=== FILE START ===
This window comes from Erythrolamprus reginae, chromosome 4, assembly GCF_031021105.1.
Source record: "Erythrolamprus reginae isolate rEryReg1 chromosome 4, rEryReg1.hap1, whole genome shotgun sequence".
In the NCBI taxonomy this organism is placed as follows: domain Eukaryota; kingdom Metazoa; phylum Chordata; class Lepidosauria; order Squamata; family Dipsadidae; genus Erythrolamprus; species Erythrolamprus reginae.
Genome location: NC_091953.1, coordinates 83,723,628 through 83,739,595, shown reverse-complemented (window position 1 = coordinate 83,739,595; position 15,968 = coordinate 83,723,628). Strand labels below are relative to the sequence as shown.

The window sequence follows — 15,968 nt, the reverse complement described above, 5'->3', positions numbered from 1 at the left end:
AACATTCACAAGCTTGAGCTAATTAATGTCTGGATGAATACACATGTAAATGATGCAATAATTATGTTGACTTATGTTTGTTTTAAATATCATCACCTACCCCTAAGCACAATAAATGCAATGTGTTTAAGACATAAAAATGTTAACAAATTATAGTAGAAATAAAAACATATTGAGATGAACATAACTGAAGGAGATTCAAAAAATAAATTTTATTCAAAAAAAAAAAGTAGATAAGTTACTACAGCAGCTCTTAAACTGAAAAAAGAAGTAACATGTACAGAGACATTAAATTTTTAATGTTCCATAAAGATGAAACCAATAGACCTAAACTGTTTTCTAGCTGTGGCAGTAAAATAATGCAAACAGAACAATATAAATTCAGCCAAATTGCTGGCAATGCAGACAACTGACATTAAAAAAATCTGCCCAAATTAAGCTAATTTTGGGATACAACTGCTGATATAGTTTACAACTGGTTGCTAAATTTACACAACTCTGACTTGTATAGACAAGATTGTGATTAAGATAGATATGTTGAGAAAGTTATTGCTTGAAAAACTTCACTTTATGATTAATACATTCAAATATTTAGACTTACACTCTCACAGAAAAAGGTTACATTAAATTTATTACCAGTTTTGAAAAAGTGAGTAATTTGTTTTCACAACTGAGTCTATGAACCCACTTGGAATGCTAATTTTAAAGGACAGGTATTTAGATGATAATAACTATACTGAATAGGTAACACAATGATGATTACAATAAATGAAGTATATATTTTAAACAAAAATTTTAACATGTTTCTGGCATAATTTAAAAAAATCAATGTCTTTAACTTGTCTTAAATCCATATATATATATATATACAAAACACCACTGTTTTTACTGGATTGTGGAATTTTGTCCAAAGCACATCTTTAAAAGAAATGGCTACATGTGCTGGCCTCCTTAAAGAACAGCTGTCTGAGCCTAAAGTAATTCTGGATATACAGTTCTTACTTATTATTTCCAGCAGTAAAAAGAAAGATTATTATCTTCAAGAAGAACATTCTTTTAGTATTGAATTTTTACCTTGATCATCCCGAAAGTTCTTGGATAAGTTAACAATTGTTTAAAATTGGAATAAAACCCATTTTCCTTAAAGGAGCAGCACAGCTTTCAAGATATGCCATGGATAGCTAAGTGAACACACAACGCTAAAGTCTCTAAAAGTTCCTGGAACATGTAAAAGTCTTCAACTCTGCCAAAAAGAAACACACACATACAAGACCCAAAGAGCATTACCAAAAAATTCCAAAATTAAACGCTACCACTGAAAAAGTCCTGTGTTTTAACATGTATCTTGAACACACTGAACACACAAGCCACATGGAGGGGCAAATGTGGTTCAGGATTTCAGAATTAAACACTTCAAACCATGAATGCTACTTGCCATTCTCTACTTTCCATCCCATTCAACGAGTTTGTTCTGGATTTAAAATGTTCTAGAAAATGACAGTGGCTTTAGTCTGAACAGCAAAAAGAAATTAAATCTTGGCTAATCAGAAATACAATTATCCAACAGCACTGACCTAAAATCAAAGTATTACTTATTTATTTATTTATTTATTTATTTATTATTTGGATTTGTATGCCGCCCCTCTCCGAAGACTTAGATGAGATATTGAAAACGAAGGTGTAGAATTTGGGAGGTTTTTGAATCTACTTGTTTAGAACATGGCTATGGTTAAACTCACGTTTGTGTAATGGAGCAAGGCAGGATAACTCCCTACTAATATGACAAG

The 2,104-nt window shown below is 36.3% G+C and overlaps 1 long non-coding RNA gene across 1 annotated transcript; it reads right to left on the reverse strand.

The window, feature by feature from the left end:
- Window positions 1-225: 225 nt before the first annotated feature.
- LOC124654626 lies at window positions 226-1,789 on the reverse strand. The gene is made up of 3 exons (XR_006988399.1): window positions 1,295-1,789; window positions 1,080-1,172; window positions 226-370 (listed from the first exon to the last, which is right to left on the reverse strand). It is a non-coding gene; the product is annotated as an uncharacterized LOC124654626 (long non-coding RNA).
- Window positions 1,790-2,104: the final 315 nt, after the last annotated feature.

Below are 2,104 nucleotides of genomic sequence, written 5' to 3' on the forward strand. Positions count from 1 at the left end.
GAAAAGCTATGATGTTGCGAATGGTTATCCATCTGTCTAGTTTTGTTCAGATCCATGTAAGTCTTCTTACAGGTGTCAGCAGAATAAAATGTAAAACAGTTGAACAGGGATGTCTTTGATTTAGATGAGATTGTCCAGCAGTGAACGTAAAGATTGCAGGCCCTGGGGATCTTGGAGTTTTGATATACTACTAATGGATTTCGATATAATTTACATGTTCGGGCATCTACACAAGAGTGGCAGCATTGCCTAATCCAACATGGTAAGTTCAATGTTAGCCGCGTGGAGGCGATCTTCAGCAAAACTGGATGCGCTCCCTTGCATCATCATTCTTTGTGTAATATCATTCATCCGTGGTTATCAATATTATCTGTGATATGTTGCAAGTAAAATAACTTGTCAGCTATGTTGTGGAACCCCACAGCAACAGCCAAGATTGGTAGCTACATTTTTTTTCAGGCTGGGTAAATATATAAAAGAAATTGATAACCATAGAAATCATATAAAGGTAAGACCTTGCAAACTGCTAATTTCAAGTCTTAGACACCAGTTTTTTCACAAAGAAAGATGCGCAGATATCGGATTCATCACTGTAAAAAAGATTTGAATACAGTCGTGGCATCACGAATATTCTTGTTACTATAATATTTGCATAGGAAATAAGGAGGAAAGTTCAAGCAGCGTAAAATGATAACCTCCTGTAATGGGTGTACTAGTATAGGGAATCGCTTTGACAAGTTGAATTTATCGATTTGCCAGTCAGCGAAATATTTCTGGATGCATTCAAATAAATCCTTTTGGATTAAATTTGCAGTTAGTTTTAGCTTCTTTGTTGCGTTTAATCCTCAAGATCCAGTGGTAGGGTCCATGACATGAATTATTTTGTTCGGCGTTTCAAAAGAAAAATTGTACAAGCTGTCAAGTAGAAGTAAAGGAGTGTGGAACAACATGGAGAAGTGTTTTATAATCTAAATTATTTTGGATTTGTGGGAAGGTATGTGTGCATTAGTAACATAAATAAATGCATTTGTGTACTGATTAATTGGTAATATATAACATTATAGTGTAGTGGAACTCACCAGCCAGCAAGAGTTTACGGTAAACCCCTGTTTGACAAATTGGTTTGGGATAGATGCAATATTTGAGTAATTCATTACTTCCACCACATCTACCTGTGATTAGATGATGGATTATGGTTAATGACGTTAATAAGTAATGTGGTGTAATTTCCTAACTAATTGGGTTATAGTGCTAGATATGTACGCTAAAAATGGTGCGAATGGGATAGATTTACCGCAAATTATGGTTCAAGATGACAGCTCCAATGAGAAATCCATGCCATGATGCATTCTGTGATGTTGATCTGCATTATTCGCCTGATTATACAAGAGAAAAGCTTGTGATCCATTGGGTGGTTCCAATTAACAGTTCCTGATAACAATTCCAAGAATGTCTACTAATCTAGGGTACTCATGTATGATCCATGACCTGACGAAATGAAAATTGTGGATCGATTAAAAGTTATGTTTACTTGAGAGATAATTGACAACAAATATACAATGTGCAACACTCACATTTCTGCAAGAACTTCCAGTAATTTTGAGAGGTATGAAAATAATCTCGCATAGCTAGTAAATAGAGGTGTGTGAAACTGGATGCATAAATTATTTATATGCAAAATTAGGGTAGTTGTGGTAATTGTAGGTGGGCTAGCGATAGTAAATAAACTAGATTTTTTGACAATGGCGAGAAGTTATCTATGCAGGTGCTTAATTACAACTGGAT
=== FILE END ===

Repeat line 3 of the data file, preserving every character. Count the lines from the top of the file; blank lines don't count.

In the NCBI taxonomy this organism is placed as follows: domain Eukaryota; kingdom Metazoa; phylum Chordata; class Lepidosauria; order Squamata; family Dipsadidae; genus Erythrolamprus; species Erythrolamprus reginae.